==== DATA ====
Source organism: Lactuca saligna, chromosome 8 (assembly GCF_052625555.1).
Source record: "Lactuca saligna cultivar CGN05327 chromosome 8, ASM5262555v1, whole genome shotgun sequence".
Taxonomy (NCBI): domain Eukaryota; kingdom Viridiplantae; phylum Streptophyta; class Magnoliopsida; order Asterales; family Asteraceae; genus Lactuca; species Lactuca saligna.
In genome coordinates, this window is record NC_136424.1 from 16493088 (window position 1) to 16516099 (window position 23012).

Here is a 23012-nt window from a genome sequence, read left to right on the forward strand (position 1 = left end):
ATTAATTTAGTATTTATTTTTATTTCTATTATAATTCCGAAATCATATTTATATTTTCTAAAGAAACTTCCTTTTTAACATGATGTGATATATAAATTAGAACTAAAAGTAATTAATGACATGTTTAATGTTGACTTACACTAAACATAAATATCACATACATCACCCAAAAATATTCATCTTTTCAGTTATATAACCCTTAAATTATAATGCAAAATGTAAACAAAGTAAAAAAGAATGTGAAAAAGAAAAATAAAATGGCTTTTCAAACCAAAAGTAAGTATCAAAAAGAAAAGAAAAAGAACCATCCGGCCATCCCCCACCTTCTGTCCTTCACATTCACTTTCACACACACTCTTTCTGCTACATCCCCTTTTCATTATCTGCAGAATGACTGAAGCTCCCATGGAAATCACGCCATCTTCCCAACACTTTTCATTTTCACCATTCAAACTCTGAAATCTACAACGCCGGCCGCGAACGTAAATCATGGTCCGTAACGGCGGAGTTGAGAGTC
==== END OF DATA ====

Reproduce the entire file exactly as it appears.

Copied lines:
Source organism: Lactuca saligna, chromosome 8 (assembly GCF_052625555.1).
Source record: "Lactuca saligna cultivar CGN05327 chromosome 8, ASM5262555v1, whole genome shotgun sequence".
Taxonomy (NCBI): domain Eukaryota; kingdom Viridiplantae; phylum Streptophyta; class Magnoliopsida; order Asterales; family Asteraceae; genus Lactuca; species Lactuca saligna.
In genome coordinates, this window is record NC_136424.1 from 16493088 (window position 1) to 16516099 (window position 23012).

Here is a 23012-nt window from a genome sequence, read left to right on the forward strand (position 1 = left end):
ATTAATTTAGTATTTATTTTTATTTCTATTATAATTCCGAAATCATATTTATATTTTCTAAAGAAACTTCCTTTTTAACATGATGTGATATATAAATTAGAACTAAAAGTAATTAATGACATGTTTAATGTTGACTTACACTAAACATAAATATCACATACATCACCCAAAAATATTCATCTTTTCAGTTATATAACCCTTAAATTATAATGCAAAATGTAAACAAAGTAAAAAAGAATGTGAAAAAGAAAAATAAAATGGCTTTTCAAACCAAAAGTAAGTATCAAAAAGAAAAGAAAAAGAACCATCCGGCCATCCCCCACCTTCTGTCCTTCACATTCACTTTCACACACACTCTTTCTGCTACATCCCCTTTTCATTATCTGCAGAATGACTGAAGCTCCCATGGAAATCACGCCATCTTCCCAACACTTTTCATTTTCACCATTCAAACTCTGAAATCTACAACGCCGGCCGCGAACGTAAATCATGGTCCGTAACGGCGGAGTTGAGAGTC